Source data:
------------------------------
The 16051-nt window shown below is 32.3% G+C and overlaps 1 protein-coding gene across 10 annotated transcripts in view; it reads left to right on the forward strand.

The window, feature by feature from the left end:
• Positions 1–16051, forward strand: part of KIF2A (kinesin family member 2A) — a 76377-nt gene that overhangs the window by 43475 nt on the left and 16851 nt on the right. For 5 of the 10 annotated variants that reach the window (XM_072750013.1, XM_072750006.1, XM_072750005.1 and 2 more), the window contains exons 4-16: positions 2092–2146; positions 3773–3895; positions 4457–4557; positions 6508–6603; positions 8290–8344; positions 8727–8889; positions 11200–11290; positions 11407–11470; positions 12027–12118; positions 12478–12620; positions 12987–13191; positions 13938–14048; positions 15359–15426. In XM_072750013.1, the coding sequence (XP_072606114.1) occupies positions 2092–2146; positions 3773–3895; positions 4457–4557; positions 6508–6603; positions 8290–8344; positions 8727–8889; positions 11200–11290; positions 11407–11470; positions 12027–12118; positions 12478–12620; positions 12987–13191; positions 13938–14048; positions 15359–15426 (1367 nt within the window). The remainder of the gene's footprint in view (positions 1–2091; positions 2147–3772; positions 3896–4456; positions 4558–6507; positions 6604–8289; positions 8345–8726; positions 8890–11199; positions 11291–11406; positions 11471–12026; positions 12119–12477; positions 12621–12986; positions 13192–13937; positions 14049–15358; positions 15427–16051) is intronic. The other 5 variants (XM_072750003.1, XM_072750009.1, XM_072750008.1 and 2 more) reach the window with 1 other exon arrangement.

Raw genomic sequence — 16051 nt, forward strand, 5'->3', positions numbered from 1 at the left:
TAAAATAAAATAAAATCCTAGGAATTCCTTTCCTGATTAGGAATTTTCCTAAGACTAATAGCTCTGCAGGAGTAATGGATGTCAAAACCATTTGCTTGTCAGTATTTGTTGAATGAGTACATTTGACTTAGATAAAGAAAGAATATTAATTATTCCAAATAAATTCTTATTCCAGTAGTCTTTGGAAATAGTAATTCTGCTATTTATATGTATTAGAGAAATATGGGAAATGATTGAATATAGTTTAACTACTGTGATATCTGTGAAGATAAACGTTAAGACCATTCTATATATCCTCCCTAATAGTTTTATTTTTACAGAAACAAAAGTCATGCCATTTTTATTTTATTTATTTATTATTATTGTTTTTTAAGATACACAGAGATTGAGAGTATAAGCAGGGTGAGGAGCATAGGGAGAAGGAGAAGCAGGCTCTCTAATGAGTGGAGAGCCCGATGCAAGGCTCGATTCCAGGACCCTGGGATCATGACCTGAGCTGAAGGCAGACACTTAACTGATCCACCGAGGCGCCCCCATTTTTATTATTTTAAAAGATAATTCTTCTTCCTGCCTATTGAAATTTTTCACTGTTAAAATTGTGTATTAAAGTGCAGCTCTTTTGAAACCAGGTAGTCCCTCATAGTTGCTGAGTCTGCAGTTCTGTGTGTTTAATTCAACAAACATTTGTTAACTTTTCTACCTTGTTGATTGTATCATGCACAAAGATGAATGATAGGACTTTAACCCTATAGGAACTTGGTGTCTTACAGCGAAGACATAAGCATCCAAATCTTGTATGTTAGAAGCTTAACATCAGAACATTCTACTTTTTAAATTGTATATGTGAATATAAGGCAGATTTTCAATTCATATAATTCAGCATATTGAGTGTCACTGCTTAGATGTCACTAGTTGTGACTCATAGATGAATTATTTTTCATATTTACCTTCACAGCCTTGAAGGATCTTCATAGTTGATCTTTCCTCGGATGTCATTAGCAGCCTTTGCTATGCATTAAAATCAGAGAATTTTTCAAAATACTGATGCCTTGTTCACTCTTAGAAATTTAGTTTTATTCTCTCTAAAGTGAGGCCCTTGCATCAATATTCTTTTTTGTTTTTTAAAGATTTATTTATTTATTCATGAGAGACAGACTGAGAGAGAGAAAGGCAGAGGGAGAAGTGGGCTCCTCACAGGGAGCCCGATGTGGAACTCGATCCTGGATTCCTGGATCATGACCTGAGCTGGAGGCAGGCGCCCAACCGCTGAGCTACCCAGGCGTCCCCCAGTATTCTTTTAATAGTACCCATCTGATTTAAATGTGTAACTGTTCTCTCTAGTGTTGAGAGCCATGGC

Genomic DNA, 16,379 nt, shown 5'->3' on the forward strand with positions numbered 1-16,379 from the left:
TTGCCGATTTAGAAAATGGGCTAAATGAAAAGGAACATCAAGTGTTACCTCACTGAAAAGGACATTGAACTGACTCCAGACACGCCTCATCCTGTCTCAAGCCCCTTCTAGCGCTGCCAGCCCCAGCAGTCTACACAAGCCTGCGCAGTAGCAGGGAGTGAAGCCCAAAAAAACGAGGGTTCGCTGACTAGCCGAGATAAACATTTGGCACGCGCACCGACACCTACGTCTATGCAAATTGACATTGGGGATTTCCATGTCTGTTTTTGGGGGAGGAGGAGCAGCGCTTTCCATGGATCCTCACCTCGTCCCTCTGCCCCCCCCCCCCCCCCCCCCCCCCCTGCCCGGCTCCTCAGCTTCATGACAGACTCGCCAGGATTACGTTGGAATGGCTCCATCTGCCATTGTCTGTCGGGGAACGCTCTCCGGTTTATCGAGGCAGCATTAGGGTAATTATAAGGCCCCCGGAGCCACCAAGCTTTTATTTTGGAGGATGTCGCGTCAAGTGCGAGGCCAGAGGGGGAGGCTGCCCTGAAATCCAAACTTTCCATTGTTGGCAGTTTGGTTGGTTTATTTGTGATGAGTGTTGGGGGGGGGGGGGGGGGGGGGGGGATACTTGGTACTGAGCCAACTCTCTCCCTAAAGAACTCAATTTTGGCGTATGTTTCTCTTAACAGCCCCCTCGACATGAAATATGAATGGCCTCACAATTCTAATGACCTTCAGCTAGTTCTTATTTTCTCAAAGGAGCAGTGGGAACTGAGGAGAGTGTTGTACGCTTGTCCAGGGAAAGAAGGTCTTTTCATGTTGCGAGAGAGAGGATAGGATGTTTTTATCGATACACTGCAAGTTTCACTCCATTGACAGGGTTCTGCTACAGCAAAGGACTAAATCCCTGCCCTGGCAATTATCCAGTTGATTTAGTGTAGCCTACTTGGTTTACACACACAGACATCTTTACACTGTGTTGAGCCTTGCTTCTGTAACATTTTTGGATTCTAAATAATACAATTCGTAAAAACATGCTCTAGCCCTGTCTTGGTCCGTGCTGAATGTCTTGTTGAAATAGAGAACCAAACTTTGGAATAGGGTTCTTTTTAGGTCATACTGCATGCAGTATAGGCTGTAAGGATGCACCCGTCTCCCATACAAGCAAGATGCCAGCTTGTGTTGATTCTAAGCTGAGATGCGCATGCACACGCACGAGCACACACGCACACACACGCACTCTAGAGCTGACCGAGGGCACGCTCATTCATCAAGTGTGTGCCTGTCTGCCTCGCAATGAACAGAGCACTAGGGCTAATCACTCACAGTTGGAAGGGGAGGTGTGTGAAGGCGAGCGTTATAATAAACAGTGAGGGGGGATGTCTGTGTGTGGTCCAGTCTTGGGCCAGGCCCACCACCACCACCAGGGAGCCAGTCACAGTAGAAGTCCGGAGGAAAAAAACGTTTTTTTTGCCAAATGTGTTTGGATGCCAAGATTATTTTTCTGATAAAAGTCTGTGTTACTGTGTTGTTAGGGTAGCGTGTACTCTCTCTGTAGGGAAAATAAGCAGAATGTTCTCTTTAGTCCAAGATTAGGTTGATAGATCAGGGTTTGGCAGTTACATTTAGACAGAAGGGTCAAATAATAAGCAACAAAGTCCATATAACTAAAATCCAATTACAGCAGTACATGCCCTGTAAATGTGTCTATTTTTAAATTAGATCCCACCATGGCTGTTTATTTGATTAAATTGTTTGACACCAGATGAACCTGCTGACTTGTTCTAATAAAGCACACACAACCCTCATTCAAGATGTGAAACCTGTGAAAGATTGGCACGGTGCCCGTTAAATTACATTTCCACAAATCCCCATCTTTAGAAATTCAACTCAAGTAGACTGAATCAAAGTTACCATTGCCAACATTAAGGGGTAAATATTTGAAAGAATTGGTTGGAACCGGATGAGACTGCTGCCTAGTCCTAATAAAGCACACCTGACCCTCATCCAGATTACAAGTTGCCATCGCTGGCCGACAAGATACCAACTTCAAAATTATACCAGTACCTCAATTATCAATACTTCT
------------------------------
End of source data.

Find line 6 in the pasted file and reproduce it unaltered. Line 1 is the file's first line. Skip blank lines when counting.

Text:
Genomic DNA, 16,379 nt, shown 5'->3' on the forward strand with positions numbered 1-16,379 from the left: